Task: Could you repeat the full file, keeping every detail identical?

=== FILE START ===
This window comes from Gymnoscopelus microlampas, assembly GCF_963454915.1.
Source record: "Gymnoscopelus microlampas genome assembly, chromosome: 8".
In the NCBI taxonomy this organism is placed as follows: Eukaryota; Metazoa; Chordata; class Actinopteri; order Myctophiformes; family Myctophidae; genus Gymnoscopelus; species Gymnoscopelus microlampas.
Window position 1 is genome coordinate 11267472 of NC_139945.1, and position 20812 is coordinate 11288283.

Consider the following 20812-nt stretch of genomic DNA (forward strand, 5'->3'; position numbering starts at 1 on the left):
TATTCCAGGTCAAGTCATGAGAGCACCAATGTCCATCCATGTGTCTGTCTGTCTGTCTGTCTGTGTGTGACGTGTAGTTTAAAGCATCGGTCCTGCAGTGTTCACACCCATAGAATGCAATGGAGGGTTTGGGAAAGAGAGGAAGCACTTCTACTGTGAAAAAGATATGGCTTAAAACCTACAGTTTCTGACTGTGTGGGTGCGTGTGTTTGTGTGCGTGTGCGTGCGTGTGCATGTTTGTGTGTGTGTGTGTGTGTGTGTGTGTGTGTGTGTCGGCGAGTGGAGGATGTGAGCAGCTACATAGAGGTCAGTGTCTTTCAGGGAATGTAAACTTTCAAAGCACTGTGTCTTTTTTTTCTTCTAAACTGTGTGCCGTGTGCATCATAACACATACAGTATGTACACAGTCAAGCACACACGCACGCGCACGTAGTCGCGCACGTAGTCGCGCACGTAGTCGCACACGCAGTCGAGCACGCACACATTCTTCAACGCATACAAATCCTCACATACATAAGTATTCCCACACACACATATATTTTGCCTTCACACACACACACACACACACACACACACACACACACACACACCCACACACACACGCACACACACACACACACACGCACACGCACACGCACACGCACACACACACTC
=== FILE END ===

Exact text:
This window comes from Gymnoscopelus microlampas, assembly GCF_963454915.1.
Source record: "Gymnoscopelus microlampas genome assembly, chromosome: 8".
In the NCBI taxonomy this organism is placed as follows: Eukaryota; Metazoa; Chordata; class Actinopteri; order Myctophiformes; family Myctophidae; genus Gymnoscopelus; species Gymnoscopelus microlampas.
Window position 1 is genome coordinate 11267472 of NC_139945.1, and position 20812 is coordinate 11288283.

Consider the following 20812-nt stretch of genomic DNA (forward strand, 5'->3'; position numbering starts at 1 on the left):
TATTCCAGGTCAAGTCATGAGAGCACCAATGTCCATCCATGTGTCTGTCTGTCTGTCTGTCTGTGTGTGACGTGTAGTTTAAAGCATCGGTCCTGCAGTGTTCACACCCATAGAATGCAATGGAGGGTTTGGGAAAGAGAGGAAGCACTTCTACTGTGAAAAAGATATGGCTTAAAACCTACAGTTTCTGACTGTGTGGGTGCGTGTGTTTGTGTGCGTGTGCGTGCGTGTGCATGTTTGTGTGTGTGTGTGTGTGTGTGTGTGTGTGTGTGTCGGCGAGTGGAGGATGTGAGCAGCTACATAGAGGTCAGTGTCTTTCAGGGAATGTAAACTTTCAAAGCACTGTGTCTTTTTTTTCTTCTAAACTGTGTGCCGTGTGCATCATAACACATACAGTATGTACACAGTCAAGCACACACGCACGCGCACGTAGTCGCGCACGTAGTCGCGCACGTAGTCGCACACGCAGTCGAGCACGCACACATTCTTCAACGCATACAAATCCTCACATACATAAGTATTCCCACACACACATATATTTTGCCTTCACACACACACACACACACACACACACACACACACACACACACCCACACACACACGCACACACACACACACACACGCACACGCACACGCACACGCACACACACACTC